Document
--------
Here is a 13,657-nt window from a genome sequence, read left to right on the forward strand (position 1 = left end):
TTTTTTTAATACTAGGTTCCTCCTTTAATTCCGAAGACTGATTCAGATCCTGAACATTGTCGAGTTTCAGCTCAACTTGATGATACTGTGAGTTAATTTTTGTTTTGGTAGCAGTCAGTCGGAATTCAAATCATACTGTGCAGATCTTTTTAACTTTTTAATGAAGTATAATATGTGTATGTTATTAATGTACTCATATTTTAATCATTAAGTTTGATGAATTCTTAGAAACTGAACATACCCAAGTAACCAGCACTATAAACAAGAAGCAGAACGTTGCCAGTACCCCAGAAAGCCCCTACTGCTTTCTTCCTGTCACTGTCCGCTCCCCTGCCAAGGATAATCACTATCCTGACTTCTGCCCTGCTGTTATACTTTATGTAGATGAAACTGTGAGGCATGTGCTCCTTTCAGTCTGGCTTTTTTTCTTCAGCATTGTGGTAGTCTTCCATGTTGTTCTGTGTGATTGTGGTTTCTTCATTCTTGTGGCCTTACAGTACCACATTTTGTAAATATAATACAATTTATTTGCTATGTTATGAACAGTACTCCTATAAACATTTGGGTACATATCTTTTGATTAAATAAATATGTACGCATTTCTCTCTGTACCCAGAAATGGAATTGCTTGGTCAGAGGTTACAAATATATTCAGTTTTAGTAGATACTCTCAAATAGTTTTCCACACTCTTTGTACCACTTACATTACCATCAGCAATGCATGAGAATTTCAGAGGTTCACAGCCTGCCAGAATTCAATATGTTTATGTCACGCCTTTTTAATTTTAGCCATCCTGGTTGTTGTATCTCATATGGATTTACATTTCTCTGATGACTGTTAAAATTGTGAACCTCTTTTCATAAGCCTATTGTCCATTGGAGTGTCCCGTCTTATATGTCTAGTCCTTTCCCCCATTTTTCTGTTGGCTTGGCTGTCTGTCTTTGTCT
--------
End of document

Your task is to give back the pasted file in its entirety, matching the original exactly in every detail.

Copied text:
Here is a 13,657-nt window from a genome sequence, read left to right on the forward strand (position 1 = left end):
TTTTTTTAATACTAGGTTCCTCCTTTAATTCCGAAGACTGATTCAGATCCTGAACATTGTCGAGTTTCAGCTCAACTTGATGATACTGTGAGTTAATTTTTGTTTTGGTAGCAGTCAGTCGGAATTCAAATCATACTGTGCAGATCTTTTTAACTTTTTAATGAAGTATAATATGTGTATGTTATTAATGTACTCATATTTTAATCATTAAGTTTGATGAATTCTTAGAAACTGAACATACCCAAGTAACCAGCACTATAAACAAGAAGCAGAACGTTGCCAGTACCCCAGAAAGCCCCTACTGCTTTCTTCCTGTCACTGTCCGCTCCCCTGCCAAGGATAATCACTATCCTGACTTCTGCCCTGCTGTTATACTTTATGTAGATGAAACTGTGAGGCATGTGCTCCTTTCAGTCTGGCTTTTTTTCTTCAGCATTGTGGTAGTCTTCCATGTTGTTCTGTGTGATTGTGGTTTCTTCATTCTTGTGGCCTTACAGTACCACATTTTGTAAATATAATACAATTTATTTGCTATGTTATGAACAGTACTCCTATAAACATTTGGGTACATATCTTTTGATTAAATAAATATGTACGCATTTCTCTCTGTACCCAGAAATGGAATTGCTTGGTCAGAGGTTACAAATATATTCAGTTTTAGTAGATACTCTCAAATAGTTTTCCACACTCTTTGTACCACTTACATTACCATCAGCAATGCATGAGAATTTCAGAGGTTCACAGCCTGCCAGAATTCAATATGTTTATGTCACGCCTTTTTAATTTTAGCCATCCTGGTTGTTGTATCTCATATGGATTTACATTTCTCTGATGACTGTTAAAATTGTGAACCTCTTTTCATAAGCCTATTGTCCATTGGAGTGTCCCGTCTTATATGTCTAGTCCTTTCCCCCATTTTTCTGTTGGCTTGGCTGTCTGTCTTTGTCT